Senior Care

Signs Of Seasonal Affective Disorder In Seniors

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Senior Care

Senior Care

If you are caring for a senior loved one, have you noticed your loved one sleeping late in winter? If your senior loved one experiences winter blues, he/she might be suffering from Seasonal Affective Disorder (SAD). Mostly, the symptoms of SAD begin in the fall season as people are exposed to less sunlight as days become shorter. The symptoms start to improve from April as the Daylight Savings Time returns.

Experts in assisted living and senior care facilities share the details of seasonal affective disorder and taking care of SAD in seniors.

Symptoms And Causes Of SAD 

There can be many symptoms of seasonal affective disorder and some of the most common ones are sleeping too much, feeling anxious and sad, low energy levels, avoiding previously enjoyed activities, weight gain, increased hunger, and craving for high carb foods. There are no specific causes of SAD, but a few factors can increase the risk.

One factor is the area of living of the senior person. The changes in hours of light can disturb the Circadian Rhythm. As per the experts in senior care, people living in the northern states where the winters are long, forcing them to spend more time inside due to cold and snow are at increased risk of SAD when compared to people like in sunny states.

The weather conditions in the northern states can also lead to a decrease in daily exercise leading to a decrease in serotonin levels. Physical exercise can boost the levels of serotonin and thereby improve the mood of the person. Women are more prone to SAD. However, when men are affected, it can lead to more severe depression.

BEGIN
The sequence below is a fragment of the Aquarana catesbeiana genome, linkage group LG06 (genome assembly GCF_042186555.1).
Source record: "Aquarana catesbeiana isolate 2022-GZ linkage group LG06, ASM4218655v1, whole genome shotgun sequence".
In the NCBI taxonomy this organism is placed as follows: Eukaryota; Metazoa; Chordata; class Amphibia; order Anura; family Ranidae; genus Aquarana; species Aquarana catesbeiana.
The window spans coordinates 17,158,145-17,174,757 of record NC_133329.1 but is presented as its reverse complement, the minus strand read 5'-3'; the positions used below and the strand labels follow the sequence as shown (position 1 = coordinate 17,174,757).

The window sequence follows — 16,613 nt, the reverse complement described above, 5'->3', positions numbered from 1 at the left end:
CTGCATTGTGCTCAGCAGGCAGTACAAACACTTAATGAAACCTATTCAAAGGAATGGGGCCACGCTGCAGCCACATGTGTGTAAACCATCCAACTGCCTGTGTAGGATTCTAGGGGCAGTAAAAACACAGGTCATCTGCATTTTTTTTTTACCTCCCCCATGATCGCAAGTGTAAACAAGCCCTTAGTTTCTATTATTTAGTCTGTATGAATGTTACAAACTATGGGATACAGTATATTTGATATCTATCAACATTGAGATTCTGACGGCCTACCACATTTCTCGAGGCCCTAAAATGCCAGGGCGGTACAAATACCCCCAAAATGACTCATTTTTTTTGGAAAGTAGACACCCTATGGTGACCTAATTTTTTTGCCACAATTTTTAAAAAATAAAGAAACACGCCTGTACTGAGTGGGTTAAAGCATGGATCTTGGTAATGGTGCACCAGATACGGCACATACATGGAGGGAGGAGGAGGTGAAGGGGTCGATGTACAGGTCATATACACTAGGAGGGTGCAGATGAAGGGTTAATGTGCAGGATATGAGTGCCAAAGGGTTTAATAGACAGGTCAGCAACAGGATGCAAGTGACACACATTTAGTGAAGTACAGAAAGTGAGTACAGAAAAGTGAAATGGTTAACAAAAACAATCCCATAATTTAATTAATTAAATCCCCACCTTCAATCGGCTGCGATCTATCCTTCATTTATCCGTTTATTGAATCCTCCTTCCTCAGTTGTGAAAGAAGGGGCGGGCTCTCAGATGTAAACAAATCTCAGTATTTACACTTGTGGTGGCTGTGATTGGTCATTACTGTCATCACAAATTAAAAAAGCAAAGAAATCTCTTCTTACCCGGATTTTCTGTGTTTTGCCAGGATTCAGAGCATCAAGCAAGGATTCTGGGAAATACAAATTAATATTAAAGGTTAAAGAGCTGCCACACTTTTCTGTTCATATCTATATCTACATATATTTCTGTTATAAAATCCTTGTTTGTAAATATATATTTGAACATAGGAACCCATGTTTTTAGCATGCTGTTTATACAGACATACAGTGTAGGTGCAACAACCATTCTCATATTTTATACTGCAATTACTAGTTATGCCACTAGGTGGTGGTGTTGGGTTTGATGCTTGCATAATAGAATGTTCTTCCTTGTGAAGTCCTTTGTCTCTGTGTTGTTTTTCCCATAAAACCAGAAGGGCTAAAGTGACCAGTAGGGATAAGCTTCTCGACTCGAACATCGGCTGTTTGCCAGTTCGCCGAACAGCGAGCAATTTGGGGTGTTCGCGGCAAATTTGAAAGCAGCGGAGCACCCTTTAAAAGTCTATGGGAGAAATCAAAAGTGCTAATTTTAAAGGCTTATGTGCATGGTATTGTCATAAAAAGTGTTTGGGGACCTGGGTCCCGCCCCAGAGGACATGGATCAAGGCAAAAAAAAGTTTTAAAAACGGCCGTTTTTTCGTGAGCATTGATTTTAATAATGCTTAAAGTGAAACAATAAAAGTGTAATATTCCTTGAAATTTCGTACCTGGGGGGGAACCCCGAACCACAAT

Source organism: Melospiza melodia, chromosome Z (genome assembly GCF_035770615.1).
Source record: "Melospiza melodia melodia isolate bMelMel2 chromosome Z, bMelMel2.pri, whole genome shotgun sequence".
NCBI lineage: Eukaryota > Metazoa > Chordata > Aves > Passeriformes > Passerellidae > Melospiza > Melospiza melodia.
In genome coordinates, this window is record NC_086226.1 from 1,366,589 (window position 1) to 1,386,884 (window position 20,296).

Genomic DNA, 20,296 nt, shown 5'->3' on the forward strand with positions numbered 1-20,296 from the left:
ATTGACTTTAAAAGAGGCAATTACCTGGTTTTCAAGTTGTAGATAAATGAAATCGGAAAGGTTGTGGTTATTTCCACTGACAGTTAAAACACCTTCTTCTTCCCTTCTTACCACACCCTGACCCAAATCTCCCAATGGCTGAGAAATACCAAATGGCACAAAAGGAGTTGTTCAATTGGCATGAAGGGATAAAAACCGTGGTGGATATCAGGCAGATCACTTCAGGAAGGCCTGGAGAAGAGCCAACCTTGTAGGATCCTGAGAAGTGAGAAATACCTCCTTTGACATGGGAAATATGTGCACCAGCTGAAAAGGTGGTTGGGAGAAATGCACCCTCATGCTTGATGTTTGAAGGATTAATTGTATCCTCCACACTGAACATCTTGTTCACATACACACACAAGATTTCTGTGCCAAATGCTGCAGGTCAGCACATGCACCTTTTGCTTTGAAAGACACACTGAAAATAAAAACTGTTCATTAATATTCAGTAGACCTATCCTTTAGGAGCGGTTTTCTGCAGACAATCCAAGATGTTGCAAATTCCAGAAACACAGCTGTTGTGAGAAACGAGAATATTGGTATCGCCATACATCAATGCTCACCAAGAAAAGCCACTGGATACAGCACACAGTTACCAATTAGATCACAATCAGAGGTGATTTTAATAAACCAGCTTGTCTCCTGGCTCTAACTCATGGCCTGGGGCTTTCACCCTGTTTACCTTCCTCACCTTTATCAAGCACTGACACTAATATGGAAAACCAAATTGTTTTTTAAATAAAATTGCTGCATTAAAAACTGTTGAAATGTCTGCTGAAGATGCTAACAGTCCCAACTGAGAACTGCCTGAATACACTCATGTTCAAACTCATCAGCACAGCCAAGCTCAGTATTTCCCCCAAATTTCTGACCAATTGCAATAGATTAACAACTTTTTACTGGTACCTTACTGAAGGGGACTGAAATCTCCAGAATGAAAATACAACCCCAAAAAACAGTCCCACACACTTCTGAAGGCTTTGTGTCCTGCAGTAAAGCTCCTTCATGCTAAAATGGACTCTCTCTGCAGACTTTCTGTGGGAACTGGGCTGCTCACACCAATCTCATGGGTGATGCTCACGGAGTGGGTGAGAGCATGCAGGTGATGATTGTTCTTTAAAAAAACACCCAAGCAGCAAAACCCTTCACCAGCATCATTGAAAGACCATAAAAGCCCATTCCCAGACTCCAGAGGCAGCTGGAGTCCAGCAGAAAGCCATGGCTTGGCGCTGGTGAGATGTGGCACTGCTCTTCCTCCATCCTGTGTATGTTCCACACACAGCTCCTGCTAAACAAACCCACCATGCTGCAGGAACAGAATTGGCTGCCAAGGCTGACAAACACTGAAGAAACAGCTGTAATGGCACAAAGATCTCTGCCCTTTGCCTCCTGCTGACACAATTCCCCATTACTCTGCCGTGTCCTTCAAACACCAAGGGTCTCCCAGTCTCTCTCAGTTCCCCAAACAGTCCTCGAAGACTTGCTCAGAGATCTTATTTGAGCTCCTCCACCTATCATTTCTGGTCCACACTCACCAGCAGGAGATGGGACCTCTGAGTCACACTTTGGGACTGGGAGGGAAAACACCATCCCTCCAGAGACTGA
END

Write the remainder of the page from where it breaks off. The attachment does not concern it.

Treatment Of SAD

Usually, light therapy is used to treat SAD and there are two types of light therapy. The first one is “Light Box”, in which a special light is used daily to treat the problem. In this therapy, your senior loved one will be made to sit about 2 to 3 feet away from the lightbox for about half an hour. The light should be used first thing in the morning and the person should start using the lightbox before the occurrence of the symptoms.

The second therapy is “Dawn Stimulation” in which light goes on in the bedroom of the senior every morning. Initially, the light will be soft and will become increasingly bright to mimic the sunrise.

If you feel that your senior loved one is suffering from SAD, you should discuss the same with the healthcare provider of the person to ensure proper diagnosis and treatment.

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